Oilfield Review Winter 2002


Cover: Oilfield Review Winter 2002 Download file (0.39 MB PDF)
Editorial: Independent Activity in Deep Water Download file (0.06 MB PDF)

Shallow Clues for Deep Exploration

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Shallow Clues for Deep Exploration

Exploration geologists and seismic interpreters use seismic data to get a clear picture of subsurface structures, sedimentary sequences and other key elements of promising drilling targets.They also incorporate information from surface features, or analogs, to infer shape, size, composition and other depositional characteristics of targeted formations. In this article, we show how features seen on the seafloor can be used to identify high-quality sands and potential exploration targets in deepwater seismic surveys offshore West Africa.


Advances in Well and Reservoir Surveillance

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Oilfield Review Winter 2002

The process of managing and producing oil and gas reservoirs continues to evolve. Advanced continuous,surveillance technologies now provide crucial information that enables the industry to produce fields previously not considered exploitable and to better manage existing fields.Permanent downhole and surface sensors help define production behavior and are used to monitor the performance of artificial-lift systems,guiding timely well-and field-optimization actions. Modern completion installations integrate elements of wellbore and reservoir monitoring with intelligent control systems driven by real-time information.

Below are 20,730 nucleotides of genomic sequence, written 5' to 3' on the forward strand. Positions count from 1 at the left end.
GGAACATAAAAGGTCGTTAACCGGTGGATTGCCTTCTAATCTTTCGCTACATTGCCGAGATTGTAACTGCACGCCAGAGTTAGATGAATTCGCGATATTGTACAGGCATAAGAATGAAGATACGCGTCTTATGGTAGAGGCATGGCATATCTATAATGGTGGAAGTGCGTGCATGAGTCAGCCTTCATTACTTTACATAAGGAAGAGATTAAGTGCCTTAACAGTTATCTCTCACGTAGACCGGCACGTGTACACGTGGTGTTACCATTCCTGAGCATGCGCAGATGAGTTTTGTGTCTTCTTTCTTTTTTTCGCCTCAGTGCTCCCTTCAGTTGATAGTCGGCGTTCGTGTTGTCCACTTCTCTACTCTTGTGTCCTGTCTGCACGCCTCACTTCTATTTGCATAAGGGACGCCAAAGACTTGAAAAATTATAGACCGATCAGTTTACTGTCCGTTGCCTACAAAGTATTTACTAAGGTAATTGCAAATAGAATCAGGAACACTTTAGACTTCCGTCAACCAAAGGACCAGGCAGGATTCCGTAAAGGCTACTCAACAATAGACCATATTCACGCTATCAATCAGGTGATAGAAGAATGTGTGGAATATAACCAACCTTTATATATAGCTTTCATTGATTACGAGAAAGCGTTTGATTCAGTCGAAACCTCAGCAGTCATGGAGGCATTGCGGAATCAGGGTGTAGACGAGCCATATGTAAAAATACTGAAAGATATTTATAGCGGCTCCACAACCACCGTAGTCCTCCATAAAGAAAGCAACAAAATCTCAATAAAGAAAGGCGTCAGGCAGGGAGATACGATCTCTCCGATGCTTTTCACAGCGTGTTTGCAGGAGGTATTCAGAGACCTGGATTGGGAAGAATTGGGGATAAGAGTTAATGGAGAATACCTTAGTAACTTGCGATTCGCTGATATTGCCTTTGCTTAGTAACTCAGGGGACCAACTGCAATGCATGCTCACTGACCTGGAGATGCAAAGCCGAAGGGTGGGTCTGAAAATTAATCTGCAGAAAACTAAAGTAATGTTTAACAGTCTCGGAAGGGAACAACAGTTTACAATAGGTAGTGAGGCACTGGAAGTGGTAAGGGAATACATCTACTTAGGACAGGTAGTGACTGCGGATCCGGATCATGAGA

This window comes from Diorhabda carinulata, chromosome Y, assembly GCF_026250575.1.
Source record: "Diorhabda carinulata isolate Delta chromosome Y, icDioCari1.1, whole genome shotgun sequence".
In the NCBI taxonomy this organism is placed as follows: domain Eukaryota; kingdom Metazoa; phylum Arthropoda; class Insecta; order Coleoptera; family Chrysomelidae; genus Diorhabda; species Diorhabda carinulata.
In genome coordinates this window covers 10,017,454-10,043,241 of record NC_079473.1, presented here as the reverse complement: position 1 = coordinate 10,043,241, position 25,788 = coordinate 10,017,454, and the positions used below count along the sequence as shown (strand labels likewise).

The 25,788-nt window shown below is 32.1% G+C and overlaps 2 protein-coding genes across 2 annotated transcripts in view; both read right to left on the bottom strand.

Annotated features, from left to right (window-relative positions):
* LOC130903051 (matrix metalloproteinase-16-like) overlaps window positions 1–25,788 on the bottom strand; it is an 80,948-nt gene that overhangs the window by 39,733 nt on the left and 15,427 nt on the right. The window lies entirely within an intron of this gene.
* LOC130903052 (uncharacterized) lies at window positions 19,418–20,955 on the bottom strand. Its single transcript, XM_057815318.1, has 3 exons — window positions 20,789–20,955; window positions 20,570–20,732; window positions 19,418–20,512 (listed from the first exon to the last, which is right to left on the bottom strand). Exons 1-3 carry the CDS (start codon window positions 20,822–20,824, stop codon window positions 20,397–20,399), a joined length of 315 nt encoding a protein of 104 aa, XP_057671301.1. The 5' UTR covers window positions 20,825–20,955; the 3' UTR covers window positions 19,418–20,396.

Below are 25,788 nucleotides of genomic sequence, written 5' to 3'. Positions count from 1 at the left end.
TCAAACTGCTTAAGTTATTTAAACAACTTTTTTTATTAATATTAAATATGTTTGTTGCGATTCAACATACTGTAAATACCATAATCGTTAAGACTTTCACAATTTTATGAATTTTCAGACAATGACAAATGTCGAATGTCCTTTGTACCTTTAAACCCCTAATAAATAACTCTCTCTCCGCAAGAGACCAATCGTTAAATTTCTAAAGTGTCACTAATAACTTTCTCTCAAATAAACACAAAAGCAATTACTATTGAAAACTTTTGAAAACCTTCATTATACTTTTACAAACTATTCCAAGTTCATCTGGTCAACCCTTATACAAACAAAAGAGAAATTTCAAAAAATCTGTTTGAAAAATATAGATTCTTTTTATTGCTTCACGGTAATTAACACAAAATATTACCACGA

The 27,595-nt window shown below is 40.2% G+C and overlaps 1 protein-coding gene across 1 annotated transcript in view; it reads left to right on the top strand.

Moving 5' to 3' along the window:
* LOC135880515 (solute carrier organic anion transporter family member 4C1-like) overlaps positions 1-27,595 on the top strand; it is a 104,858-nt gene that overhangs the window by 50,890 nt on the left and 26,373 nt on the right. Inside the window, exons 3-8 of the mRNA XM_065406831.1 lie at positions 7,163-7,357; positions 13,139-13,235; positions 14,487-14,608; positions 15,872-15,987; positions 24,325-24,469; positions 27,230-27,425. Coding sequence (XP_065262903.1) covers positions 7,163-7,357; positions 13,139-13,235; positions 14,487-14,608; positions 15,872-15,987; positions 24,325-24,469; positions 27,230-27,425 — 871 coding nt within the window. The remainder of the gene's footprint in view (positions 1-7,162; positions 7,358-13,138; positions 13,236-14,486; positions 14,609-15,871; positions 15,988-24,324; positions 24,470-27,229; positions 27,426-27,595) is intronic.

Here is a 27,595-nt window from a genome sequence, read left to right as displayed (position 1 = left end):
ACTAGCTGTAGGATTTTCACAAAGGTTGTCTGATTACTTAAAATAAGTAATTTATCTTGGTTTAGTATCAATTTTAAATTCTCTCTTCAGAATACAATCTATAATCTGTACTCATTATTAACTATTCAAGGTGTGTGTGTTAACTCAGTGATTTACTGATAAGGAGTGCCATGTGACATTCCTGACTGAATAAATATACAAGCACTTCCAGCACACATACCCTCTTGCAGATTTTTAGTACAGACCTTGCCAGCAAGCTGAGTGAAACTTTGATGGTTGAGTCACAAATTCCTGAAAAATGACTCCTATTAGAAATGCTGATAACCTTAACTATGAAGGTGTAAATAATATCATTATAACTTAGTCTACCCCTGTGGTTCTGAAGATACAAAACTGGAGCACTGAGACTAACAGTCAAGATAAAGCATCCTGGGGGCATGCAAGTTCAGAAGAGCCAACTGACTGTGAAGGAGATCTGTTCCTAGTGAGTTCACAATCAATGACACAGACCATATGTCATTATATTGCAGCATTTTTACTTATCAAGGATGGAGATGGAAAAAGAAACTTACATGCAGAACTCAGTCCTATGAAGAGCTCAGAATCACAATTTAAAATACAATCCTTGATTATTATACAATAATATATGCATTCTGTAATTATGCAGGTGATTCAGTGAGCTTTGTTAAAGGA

High Expectations from Deepwater Wells

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High Expectations from Deepwater Wells

Producing hydrocarbons from deepwater accumulations is not routine, even after decades of activity. Advances that make deepwater production possible spring from both pure innovation and modification of technology applied in other operating environments.In this article, we highlight well-completion and cementing technology specific to the deepwater environment and discuss technical advances that allow otherwise uneconomic projects to go forward.


At the Ready: Subsurface Safety Valves

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Subsurface Safety Valves

Subsurface safety valves are installed in wells with the hope that they will never be needed. In the event of a major incident, however, this critical safety device is subject to high demands. This article reviews the develop ment of key features in modern subsurface safety systems and demonstrates through case studies how knowledge and understanding of producing environments are crucial for safe operations, equipment reliability and, ultimately, ensuring environmental protection.


Contributors
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All pages in this issue
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